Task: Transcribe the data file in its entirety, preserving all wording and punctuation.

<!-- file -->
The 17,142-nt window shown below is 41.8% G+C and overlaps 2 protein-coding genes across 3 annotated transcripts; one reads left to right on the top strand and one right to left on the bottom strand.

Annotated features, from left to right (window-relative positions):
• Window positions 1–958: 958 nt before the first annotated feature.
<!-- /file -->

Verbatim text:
The 17,142-nt window shown below is 41.8% G+C and overlaps 2 protein-coding genes across 3 annotated transcripts; one reads left to right on the top strand and one right to left on the bottom strand.

Annotated features, from left to right (window-relative positions):
• Window positions 1–958: 958 nt before the first annotated feature.